Interest came from around the world. Several cars were sold into Europe and a shipment of 12 left-hand drive Unipowers (including our featured car) were shipped to the US.

Testing the factory ‘demonstrator’ in 1968 for Motor Manual, our own M. Browning (obviously still on his ‘P’ plates) found aspects of the mid-engined coupe endearing and others diabolically frustrating. Topping the list of Browning’s gripes was the gearshift, cunningly mounted within the broad sill panel to make entry and exit difficult. To designers familiar with open-wheel racing cars, the right-hand shift may have seemed second nature, however, repositioning the Mini ‘box produced an unforeseen side effect – the shift pattern was reversed, with first where second should be and so on.

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As Browning lamented; "Every gearchange requires constant thought until the topsy-turvey set-up becomes second nature."

More amenable was the car’s well-balanced handling that "made a nonsense of advisory speed signs" and steering that required little more than thinking about which direction was required for the car to respond.

With unladen weight less than 650kg and a 58kW Cooper S engine growling beneath the lift-up bodywork, the GT was claimed to be good for 190km/h. None of the cars released for media testing was capable of this pace, with Motor in the UK doing best at 172km/h.

Various final drive ratios were available; the one fitted to Motor Manual’s test car giving 0-80km/h in 7.5 seconds and a maximum third gear speed of 130km/h.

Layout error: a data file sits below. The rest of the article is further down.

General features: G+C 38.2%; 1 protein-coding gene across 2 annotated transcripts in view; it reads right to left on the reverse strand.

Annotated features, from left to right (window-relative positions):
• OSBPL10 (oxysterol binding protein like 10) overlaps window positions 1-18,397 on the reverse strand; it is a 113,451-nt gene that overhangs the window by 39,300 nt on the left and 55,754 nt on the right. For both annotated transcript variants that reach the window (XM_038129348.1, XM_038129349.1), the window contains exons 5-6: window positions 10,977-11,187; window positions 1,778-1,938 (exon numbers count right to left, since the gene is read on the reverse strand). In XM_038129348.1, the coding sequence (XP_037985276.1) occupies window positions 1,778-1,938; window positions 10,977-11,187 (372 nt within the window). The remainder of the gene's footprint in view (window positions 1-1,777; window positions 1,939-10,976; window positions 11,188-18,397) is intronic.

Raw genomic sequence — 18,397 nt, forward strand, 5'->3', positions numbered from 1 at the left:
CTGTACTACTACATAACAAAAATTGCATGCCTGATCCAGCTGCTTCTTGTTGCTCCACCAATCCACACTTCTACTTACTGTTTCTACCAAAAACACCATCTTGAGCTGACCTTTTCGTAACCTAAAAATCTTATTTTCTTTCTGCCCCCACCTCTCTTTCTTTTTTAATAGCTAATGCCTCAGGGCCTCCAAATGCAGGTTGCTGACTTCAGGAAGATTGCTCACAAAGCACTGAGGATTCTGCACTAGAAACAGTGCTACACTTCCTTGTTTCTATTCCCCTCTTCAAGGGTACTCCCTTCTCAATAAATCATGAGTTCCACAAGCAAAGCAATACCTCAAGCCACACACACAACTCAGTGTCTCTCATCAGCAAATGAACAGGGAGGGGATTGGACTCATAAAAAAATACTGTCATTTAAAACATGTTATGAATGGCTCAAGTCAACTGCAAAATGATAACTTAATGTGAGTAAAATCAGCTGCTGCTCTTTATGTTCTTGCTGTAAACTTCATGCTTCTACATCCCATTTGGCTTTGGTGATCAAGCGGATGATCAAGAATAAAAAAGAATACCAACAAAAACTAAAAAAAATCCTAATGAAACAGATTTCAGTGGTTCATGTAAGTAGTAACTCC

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Unipower only weighed 650kg so Cooper S engine’s 58kW was more than adequate

This car was also fitted – as many have been – with a fold-back Webasto roof that allowed cabin heat to escape while maintaining most of the turret strength that would have been lost if the ‘targa top’ plan had progressed.

Attempts to race the Unipower came virtually to naught. A car entered for Le Mans in 1969 was reportedly clocked at 135mph (218km/h) but failed to qualify for the race. Better omens had come earlier that year in practice for the Targa Florio road race, but the car was crashed by a mechanic after qualifying in 12th position.

Lead driver at Le Mans was the brand’s second owner, Piers Weld-Forester. UPD, having persevered with the car’s teething troubles and managing to deliver around 60 cars in the space of two years, gave up the struggle in 1968 and sold out to Weld-Forester.

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Bare bones interior looks racy but note ‘reversed’ shift pattern sticker at the left of the dash; tricky

Ern Unger transferred with the business – now known as UWF (Unger Weld-Forester) Automotive – and supervised development of a Mark 2 model with improved suspension and ventilation. New taillights and twin reversing lamps set low into the tail panel help identify cars produced under UWF ownership.

Despite price rises that put the GT into direct competition with the Lotus Europa, orders were plentiful and 15 Mark 2 cars were built. However, the cost of attempting to give the Unipower a competition profile absorbed any profit the production cars could deliver and Weld-Forester abruptly halted the project in late 1970.